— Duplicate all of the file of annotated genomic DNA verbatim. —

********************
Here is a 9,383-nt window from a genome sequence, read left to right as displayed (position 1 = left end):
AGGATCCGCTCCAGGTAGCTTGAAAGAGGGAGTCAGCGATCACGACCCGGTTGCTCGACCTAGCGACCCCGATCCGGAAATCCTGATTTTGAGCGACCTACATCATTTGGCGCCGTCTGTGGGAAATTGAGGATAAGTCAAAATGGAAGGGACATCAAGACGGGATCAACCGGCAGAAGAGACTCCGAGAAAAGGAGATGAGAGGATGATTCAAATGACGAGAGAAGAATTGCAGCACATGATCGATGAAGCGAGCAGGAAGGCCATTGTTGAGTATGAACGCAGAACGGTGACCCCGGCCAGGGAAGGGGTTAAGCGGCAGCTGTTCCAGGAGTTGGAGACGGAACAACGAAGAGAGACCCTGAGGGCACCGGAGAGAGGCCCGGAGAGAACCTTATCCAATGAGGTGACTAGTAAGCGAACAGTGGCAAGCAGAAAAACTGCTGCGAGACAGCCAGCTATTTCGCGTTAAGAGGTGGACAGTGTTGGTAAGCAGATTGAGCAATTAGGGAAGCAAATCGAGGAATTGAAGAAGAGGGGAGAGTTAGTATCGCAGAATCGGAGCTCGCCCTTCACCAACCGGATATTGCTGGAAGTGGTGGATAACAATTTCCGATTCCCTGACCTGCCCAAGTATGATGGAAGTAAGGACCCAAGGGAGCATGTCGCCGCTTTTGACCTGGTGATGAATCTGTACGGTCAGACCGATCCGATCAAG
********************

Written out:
Here is a 9,383-nt window from a genome sequence, read left to right as displayed (position 1 = left end):
AGGATCCGCTCCAGGTAGCTTGAAAGAGGGAGTCAGCGATCACGACCCGGTTGCTCGACCTAGCGACCCCGATCCGGAAATCCTGATTTTGAGCGACCTACATCATTTGGCGCCGTCTGTGGGAAATTGAGGATAAGTCAAAATGGAAGGGACATCAAGACGGGATCAACCGGCAGAAGAGACTCCGAGAAAAGGAGATGAGAGGATGATTCAAATGACGAGAGAAGAATTGCAGCACATGATCGATGAAGCGAGCAGGAAGGCCATTGTTGAGTATGAACGCAGAACGGTGACCCCGGCCAGGGAAGGGGTTAAGCGGCAGCTGTTCCAGGAGTTGGAGACGGAACAACGAAGAGAGACCCTGAGGGCACCGGAGAGAGGCCCGGAGAGAACCTTATCCAATGAGGTGACTAGTAAGCGAACAGTGGCAAGCAGAAAAACTGCTGCGAGACAGCCAGCTATTTCGCGTTAAGAGGTGGACAGTGTTGGTAAGCAGATTGAGCAATTAGGGAAGCAAATCGAGGAATTGAAGAAGAGGGGAGAGTTAGTATCGCAGAATCGGAGCTCGCCCTTCACCAACCGGATATTGCTGGAAGTGGTGGATAACAATTTCCGATTCCCTGACCTGCCCAAGTATGATGGAAGTAAGGACCCAAGGGAGCATGTCGCCGCTTTTGACCTGGTGATGAATCTGTACGGTCAGACCGATCCGATCAAG